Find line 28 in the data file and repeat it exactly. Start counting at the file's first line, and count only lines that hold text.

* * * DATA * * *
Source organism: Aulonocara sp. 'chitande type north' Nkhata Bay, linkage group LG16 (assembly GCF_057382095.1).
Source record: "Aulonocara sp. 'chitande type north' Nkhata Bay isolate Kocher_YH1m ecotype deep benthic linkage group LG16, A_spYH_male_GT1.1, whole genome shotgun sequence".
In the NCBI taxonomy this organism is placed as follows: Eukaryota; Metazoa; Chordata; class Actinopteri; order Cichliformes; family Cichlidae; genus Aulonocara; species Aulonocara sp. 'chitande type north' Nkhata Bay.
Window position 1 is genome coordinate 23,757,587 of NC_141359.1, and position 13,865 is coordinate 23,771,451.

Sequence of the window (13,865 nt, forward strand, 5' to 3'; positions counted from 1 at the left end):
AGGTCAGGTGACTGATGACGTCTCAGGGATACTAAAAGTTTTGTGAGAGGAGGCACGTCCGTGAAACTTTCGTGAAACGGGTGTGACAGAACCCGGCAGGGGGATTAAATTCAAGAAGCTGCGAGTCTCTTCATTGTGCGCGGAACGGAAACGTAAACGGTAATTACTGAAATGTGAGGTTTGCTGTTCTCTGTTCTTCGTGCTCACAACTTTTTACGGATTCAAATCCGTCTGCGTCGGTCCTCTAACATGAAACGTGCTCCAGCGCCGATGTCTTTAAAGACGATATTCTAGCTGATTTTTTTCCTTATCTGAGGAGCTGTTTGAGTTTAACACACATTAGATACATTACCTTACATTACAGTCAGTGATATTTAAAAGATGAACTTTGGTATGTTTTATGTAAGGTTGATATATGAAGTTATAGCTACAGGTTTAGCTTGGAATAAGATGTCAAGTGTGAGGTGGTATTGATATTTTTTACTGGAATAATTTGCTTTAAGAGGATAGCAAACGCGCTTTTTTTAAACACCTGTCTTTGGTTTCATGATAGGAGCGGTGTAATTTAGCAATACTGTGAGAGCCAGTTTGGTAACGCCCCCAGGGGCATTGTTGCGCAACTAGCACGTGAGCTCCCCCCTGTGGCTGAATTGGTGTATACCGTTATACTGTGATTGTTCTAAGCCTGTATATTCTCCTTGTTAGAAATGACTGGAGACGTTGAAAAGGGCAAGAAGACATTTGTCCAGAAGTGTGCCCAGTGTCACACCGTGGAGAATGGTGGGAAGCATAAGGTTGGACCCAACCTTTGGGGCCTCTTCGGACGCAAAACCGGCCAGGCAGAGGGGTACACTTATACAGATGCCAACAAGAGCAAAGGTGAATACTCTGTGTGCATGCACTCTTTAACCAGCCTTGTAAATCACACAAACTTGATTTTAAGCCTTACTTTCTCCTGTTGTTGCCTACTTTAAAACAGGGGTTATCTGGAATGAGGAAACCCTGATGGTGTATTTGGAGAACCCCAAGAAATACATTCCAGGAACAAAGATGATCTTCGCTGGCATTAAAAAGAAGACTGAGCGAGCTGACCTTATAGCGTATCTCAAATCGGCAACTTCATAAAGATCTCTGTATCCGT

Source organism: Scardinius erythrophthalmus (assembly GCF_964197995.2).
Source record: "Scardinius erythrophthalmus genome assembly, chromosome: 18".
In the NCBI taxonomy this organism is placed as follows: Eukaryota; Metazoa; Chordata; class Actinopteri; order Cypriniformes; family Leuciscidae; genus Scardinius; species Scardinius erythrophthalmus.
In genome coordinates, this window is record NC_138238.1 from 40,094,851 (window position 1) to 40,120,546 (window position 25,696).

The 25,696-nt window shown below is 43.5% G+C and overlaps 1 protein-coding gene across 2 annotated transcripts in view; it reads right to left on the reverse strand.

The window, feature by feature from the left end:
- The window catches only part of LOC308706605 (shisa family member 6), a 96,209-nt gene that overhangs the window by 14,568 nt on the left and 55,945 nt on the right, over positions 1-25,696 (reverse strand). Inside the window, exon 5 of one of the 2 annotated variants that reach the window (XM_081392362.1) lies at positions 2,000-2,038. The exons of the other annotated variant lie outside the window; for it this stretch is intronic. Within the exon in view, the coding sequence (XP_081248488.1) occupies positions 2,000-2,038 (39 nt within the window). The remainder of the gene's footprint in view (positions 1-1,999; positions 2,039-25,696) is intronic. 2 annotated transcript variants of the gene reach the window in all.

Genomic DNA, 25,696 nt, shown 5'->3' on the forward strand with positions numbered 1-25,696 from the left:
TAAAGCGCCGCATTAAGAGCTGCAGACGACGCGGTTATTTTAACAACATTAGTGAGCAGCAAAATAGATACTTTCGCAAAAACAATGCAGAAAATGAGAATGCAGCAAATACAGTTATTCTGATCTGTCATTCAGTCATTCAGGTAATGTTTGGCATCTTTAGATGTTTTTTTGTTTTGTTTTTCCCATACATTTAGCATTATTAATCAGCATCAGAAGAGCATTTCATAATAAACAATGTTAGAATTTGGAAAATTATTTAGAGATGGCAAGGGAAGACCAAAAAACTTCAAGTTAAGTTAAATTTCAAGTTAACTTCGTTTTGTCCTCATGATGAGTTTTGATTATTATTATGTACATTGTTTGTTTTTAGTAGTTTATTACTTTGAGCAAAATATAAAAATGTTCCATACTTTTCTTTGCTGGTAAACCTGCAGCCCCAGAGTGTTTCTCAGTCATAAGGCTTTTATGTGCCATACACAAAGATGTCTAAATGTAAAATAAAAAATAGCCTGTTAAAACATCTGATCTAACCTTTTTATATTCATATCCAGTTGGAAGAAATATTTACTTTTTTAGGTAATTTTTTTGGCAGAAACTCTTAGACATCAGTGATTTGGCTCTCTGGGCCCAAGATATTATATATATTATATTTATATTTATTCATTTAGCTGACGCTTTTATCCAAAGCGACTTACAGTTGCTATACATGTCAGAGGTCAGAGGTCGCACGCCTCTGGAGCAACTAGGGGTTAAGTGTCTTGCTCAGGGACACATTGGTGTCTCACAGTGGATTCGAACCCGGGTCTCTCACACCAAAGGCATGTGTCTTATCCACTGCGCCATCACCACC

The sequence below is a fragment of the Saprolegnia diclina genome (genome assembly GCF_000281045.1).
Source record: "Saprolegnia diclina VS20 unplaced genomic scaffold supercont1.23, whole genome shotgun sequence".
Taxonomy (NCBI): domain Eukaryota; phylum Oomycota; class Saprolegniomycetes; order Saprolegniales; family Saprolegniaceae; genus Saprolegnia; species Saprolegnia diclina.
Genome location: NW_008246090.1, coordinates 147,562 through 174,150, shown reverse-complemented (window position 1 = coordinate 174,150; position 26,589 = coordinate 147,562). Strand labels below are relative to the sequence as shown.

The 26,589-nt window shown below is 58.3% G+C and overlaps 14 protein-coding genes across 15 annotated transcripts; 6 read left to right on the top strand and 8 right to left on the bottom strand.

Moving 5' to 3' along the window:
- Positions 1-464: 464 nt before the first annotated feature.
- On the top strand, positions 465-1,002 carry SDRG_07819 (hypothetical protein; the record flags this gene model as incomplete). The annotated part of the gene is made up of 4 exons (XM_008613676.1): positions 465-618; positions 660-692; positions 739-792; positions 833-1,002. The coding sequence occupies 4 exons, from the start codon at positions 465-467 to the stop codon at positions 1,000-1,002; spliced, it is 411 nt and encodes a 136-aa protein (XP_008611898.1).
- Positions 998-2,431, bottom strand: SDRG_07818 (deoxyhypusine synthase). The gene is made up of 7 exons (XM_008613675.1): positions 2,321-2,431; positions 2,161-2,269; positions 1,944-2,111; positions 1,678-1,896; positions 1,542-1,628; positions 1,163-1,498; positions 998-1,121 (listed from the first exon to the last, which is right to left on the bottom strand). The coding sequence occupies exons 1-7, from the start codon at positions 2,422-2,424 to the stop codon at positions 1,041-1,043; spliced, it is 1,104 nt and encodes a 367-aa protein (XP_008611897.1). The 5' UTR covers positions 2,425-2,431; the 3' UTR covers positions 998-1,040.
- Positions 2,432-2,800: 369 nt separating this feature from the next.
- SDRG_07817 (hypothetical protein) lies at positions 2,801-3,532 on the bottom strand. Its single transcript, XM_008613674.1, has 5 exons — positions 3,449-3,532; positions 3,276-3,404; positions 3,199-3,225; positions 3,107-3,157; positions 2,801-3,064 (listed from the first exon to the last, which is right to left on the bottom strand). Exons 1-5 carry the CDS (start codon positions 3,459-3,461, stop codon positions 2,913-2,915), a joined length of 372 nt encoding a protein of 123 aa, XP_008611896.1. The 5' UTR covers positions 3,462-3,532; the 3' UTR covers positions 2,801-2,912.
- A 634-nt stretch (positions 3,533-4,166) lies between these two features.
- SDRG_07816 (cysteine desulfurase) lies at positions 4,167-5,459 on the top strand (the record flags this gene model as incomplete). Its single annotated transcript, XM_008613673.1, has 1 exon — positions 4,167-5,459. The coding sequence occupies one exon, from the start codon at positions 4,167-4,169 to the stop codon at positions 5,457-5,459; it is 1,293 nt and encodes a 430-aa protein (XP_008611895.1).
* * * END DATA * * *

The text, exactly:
- SDRG_07816 (cysteine desulfurase) lies at positions 4,167-5,459 on the top strand (the record flags this gene model as incomplete). Its single annotated transcript, XM_008613673.1, has 1 exon — positions 4,167-5,459. The coding sequence occupies one exon, from the start codon at positions 4,167-4,169 to the stop codon at positions 5,457-5,459; it is 1,293 nt and encodes a 430-aa protein (XP_008611895.1).